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I would like to implement a home-automation system on my arduino. For this project I would like to communicate with the different devices by radio frequency. So that would be different 433 mhz receivers and one 433 mhz transmitters.

Now my questions:

  1. How can the transmitter differentiate the signals of the indiviual devices. Do they each have an unique id or such? Or do i need some other part or controller to identify them?

  2. What is the purpose of a transmitter encoder?

I'm rather new with electronics and arduino so any comment or suggestion is appreciated.

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  • \$\begingroup\$ Are you sure you don't mean 434 MHz? \$\endgroup\$ – Olin Lathrop Jan 2 '12 at 13:50
  • \$\begingroup\$ @Olin Lathrop Actually 433 MHz modules are common too an can be often found in various devices. \$\endgroup\$ – AndrejaKo Jan 2 '12 at 17:41
  • \$\begingroup\$ @AndrejaKo: Actually I was referring to the OP originally saying 443 MHz or something like that. I see he has meanwhile fixed that, sortof. I'm guessing he really means the ISM band at 433.92 MHz, which I rounded to 434 MHz. Since he is now specifically saying 433 MHz, I'm not sure what he means. Can you show some modules that do 433 MHz? \$\endgroup\$ – Olin Lathrop Jan 2 '12 at 18:13
  • \$\begingroup\$ @Olin Lathrop Well, this one is advertized as 433 MHz. This one is also in 433 MHz band. There's also an article on Wikipedia. \$\endgroup\$ – AndrejaKo Jan 2 '12 at 18:36
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    \$\begingroup\$ @Andrej: If you follow the first one all the way to detailed specs (page 10 of the datasheet which you have to find separately), you'll see it's really 433.92 MHz as I said. Apparently they didn't learn to round very well. I didn't follow the others, but I suspect most if not all "433 MHz" modules are really misnamed and operate at 433.92 MHz since that's one of the unlicensed ISM frequencies. \$\endgroup\$ – Olin Lathrop Jan 2 '12 at 19:16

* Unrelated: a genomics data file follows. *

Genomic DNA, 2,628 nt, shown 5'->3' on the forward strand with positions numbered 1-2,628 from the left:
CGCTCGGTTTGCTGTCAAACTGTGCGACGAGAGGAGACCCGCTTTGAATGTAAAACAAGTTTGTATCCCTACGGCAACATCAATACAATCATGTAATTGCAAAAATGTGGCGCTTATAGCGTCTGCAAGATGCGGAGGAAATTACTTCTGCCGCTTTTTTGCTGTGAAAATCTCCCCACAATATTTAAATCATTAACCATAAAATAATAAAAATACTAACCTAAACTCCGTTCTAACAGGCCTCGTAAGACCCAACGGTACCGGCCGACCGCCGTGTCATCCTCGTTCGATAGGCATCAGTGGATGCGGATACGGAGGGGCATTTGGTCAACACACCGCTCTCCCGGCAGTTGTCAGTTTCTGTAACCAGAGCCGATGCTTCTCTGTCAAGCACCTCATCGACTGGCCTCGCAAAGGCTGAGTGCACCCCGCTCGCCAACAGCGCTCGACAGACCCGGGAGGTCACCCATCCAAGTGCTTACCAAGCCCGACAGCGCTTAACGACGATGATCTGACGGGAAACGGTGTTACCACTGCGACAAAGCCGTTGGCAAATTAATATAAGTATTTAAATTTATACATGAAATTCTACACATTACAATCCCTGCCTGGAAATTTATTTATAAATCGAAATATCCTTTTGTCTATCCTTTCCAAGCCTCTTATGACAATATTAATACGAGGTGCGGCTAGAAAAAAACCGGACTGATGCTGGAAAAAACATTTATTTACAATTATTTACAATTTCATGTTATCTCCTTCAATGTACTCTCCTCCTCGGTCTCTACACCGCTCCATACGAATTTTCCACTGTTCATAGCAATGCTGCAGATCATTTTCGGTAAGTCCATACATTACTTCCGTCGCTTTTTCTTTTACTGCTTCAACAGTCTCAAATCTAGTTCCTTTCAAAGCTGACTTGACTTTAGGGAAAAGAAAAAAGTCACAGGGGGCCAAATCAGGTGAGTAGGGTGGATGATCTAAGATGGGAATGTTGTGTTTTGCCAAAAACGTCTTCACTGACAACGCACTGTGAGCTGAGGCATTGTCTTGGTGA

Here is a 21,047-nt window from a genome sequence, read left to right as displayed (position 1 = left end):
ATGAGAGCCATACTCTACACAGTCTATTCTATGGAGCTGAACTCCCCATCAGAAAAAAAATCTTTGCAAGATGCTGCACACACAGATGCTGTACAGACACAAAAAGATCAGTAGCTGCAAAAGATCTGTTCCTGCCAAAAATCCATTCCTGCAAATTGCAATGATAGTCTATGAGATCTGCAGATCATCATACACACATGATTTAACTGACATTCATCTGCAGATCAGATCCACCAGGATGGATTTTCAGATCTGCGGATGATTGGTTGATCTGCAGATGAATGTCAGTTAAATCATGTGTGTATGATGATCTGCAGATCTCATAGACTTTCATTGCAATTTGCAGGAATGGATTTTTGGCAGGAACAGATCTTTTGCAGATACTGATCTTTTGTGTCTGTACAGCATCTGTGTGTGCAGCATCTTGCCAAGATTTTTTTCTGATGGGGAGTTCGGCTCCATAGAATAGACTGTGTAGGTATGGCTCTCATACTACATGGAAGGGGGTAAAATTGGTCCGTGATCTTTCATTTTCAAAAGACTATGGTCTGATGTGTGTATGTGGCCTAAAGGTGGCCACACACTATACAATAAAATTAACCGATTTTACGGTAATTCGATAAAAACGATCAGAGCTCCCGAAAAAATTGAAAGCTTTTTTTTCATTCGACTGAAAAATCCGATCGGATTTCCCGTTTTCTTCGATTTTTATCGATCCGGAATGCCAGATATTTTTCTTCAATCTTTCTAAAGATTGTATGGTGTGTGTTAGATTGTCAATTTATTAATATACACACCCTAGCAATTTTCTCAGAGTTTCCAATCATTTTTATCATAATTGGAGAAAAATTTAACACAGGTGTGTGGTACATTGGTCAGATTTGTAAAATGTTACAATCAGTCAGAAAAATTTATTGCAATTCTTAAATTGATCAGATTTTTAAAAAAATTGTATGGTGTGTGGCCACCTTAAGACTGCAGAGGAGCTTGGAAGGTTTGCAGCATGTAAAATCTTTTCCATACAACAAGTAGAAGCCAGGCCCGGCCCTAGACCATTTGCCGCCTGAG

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As you describe it, with one way communication from a single master to many "slaves", the task is very easy.

The master simply sends messages of the form Address + Data. All slaves hear all messages and each slave checks for message with its own address and actions them while ignoring the rest. As the master has complete control of the transmitting this can make very efficient use of the channel capacity (when efficiency is needed).

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If you want to go the other way and have many "outposts" sending messages to a single central location in response to messages from the Master (usually on a channel of its own) "the fun begins". Out of such a need has risen much of the data comms protocols that we see today, and the internet.

The (or a) classic early initiator was named "Aloha Net" ("Hello Net") operated by the University of Hawaii to outposts around the islands. This used the simple method of an outpost "just sending a message when it had one". If it did not get an acknowledgement within a certain randomly set time it would send it again. This allowed for radio fade and noise and collisions with other messages. This works well when the total message transmit time is a small percentage of the tome available and when message lengths are short compared to time between messages. This would often apply to home automation applications, allowing an easy two way communications protocol when you find you need or want two way commiunications - as you soon will :-).

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